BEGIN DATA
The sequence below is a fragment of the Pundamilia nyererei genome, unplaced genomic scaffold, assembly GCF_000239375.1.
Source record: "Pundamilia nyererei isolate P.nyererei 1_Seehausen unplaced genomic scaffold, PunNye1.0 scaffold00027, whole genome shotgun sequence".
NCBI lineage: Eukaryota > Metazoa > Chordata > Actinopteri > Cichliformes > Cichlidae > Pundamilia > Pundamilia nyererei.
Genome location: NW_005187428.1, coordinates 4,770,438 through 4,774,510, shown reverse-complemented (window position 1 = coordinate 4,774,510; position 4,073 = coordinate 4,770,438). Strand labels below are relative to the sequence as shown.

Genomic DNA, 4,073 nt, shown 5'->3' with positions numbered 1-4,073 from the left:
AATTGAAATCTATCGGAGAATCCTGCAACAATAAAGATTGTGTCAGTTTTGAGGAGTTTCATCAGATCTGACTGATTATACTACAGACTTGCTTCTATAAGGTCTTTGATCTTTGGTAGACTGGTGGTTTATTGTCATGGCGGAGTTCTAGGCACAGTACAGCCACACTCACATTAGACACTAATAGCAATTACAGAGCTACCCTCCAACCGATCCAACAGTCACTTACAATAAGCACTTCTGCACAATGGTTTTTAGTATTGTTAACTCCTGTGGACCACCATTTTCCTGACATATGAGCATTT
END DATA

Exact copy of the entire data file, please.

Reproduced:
The sequence below is a fragment of the Pundamilia nyererei genome, unplaced genomic scaffold, assembly GCF_000239375.1.
Source record: "Pundamilia nyererei isolate P.nyererei 1_Seehausen unplaced genomic scaffold, PunNye1.0 scaffold00027, whole genome shotgun sequence".
NCBI lineage: Eukaryota > Metazoa > Chordata > Actinopteri > Cichliformes > Cichlidae > Pundamilia > Pundamilia nyererei.
Genome location: NW_005187428.1, coordinates 4,770,438 through 4,774,510, shown reverse-complemented (window position 1 = coordinate 4,774,510; position 4,073 = coordinate 4,770,438). Strand labels below are relative to the sequence as shown.

Genomic DNA, 4,073 nt, shown 5'->3' with positions numbered 1-4,073 from the left:
AATTGAAATCTATCGGAGAATCCTGCAACAATAAAGATTGTGTCAGTTTTGAGGAGTTTCATCAGATCTGACTGATTATACTACAGACTTGCTTCTATAAGGTCTTTGATCTTTGGTAGACTGGTGGTTTATTGTCATGGCGGAGTTCTAGGCACAGTACAGCCACACTCACATTAGACACTAATAGCAATTACAGAGCTACCCTCCAACCGATCCAACAGTCACTTACAATAAGCACTTCTGCACAATGGTTTTTAGTATTGTTAACTCCTGTGGACCACCATTTTCCTGACATATGAGCATTT